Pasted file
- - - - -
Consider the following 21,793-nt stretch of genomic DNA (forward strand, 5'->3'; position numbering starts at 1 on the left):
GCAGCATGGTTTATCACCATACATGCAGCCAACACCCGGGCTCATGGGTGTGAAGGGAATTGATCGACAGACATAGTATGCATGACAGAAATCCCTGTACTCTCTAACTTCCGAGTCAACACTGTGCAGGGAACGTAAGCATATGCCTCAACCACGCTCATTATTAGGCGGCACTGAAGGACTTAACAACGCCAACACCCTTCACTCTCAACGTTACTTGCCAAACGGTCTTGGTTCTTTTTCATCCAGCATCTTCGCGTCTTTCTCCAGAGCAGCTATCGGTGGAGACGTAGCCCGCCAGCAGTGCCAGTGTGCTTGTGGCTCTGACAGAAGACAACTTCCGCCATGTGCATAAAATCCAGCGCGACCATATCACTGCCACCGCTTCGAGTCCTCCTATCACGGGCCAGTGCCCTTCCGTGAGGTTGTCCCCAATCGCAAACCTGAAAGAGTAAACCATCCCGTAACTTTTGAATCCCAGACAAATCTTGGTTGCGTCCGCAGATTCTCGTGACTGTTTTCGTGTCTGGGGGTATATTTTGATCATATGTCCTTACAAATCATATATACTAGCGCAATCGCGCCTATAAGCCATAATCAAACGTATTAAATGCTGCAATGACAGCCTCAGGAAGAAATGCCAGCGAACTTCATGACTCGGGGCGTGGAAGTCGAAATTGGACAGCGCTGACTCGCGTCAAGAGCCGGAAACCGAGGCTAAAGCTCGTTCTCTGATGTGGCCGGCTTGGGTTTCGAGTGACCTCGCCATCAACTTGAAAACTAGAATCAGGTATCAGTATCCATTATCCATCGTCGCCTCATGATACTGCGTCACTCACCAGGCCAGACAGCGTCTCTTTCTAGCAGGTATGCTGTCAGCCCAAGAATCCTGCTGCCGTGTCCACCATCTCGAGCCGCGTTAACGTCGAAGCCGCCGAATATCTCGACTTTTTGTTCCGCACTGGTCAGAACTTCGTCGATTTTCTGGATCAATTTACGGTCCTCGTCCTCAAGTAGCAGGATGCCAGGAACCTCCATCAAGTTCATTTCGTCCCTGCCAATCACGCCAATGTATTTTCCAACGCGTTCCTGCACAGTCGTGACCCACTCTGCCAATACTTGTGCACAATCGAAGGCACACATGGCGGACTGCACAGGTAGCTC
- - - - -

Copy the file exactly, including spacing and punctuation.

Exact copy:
Consider the following 21,793-nt stretch of genomic DNA (forward strand, 5'->3'; position numbering starts at 1 on the left):
GCAGCATGGTTTATCACCATACATGCAGCCAACACCCGGGCTCATGGGTGTGAAGGGAATTGATCGACAGACATAGTATGCATGACAGAAATCCCTGTACTCTCTAACTTCCGAGTCAACACTGTGCAGGGAACGTAAGCATATGCCTCAACCACGCTCATTATTAGGCGGCACTGAAGGACTTAACAACGCCAACACCCTTCACTCTCAACGTTACTTGCCAAACGGTCTTGGTTCTTTTTCATCCAGCATCTTCGCGTCTTTCTCCAGAGCAGCTATCGGTGGAGACGTAGCCCGCCAGCAGTGCCAGTGTGCTTGTGGCTCTGACAGAAGACAACTTCCGCCATGTGCATAAAATCCAGCGCGACCATATCACTGCCACCGCTTCGAGTCCTCCTATCACGGGCCAGTGCCCTTCCGTGAGGTTGTCCCCAATCGCAAACCTGAAAGAGTAAACCATCCCGTAACTTTTGAATCCCAGACAAATCTTGGTTGCGTCCGCAGATTCTCGTGACTGTTTTCGTGTCTGGGGGTATATTTTGATCATATGTCCTTACAAATCATATATACTAGCGCAATCGCGCCTATAAGCCATAATCAAACGTATTAAATGCTGCAATGACAGCCTCAGGAAGAAATGCCAGCGAACTTCATGACTCGGGGCGTGGAAGTCGAAATTGGACAGCGCTGACTCGCGTCAAGAGCCGGAAACCGAGGCTAAAGCTCGTTCTCTGATGTGGCCGGCTTGGGTTTCGAGTGACCTCGCCATCAACTTGAAAACTAGAATCAGGTATCAGTATCCATTATCCATCGTCGCCTCATGATACTGCGTCACTCACCAGGCCAGACAGCGTCTCTTTCTAGCAGGTATGCTGTCAGCCCAAGAATCCTGCTGCCGTGTCCACCATCTCGAGCCGCGTTAACGTCGAAGCCGCCGAATATCTCGACTTTTTGTTCCGCACTGGTCAGAACTTCGTCGATTTTCTGGATCAATTTACGGTCCTCGTCCTCAAGTAGCAGGATGCCAGGAACCTCCATCAAGTTCATTTCGTCCCTGCCAATCACGCCAATGTATTTTCCAACGCGTTCCTGCACAGTCGTGACCCACTCTGCCAATACTTGTGCACAATCGAAGGCACACATGGCGGACTGCACAGGTAGCTC